Background/Purpose Systemic Lupus Erythematosus (SLE) can affect different aspects of patients’ life, including sexuality. Sexual dysfunction is an under-recognized multifaceted issue that may be caused by pain during intercourse, joint stiffness, functional limitations, fatigue or depression. This study aims to evaluate sexuality in SLE and to identify potential risk factors for sexual dissatisfaction.
Methods This is a cross-sectional observational study, which included patients diagnosed with SLE, aged between 18 and 65 years old. An anonymous patient-reported questionnaire was designed consisting of three domains: socio-demographic characteristics, disease characteristics and sexuality. The questionnaire was sent to all members of a national association of SLE patients. Mann-Whitney U test, Fisher’s exact test or chi-square test were used to compare differences between groups, as appropriate.
Results A total of 215 patients were included, of which 84% were female. Mean age was 38.2 ± 10.4 years and mean disease duration was 13.2 ± 7.8 years. Nearly 82% were sexually active and had a mean frequency of sexual activities of 5.5 ± 2.5 per month. Among sexually active patients, 33% were sexually dissatisfied. There was no significant association between sexual satisfaction and age, gender, marital status, educational level, work status, use of walking aids, joint prosthesis or therapies used (table 1). Sexually dissatisfied patients had shorter disease duration (12.1 ± 6.2 vs 14.8 ± 9.1 years, p=0.036) and lower rates of remission (26.4% vs 45.8%) than those who were fully satisfied. The lower the disease activity, the higher the sexual satisfaction. Among sexually dissatisfied patients, 85% pointed out that SLE had a negative impact on their sexual health, while only 28% of sexually satisfied patients reported the same (p<0.001).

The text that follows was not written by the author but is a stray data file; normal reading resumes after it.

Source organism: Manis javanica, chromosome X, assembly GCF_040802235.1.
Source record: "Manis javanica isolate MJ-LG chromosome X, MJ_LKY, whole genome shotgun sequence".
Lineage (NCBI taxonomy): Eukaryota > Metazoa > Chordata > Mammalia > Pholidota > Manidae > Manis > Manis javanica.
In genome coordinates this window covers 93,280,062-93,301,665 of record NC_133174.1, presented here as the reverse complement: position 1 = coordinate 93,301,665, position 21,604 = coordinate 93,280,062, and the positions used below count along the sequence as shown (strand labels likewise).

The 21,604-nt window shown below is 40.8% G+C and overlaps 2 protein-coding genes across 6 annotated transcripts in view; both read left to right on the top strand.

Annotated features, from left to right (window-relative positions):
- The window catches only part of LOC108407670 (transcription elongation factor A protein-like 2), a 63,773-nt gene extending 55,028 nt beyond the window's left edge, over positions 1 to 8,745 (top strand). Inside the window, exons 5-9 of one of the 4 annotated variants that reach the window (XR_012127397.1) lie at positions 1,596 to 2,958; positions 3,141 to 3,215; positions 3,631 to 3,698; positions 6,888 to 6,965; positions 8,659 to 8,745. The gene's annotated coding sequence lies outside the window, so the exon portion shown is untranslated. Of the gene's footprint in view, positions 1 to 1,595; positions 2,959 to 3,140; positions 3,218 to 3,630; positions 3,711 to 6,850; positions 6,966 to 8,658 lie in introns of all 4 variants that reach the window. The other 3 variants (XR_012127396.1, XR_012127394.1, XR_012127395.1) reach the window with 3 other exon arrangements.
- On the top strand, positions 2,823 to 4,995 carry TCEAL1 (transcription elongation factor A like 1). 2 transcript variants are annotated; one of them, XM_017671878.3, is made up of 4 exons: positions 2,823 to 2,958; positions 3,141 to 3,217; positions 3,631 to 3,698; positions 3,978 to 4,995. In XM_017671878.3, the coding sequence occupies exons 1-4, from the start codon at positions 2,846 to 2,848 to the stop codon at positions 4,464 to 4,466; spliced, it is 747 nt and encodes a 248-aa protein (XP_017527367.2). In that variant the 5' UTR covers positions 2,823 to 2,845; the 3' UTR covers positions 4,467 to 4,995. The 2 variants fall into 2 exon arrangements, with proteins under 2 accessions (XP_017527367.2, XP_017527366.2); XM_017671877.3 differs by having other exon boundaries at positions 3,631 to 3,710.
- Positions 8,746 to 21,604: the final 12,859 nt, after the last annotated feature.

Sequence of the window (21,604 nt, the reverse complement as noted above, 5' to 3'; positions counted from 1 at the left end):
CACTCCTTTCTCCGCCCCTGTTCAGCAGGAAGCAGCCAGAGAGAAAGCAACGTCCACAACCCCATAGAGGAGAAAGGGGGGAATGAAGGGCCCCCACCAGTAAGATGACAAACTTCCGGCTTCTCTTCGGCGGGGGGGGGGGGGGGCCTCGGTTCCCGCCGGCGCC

Conclusion Sexual dissatisfaction in patients with SLE is significantly associated with shorter disease duration and higher disease activity. Sexual health plays an essential role in these patients’ quality of life and its assessment should be part of routine clinical care.
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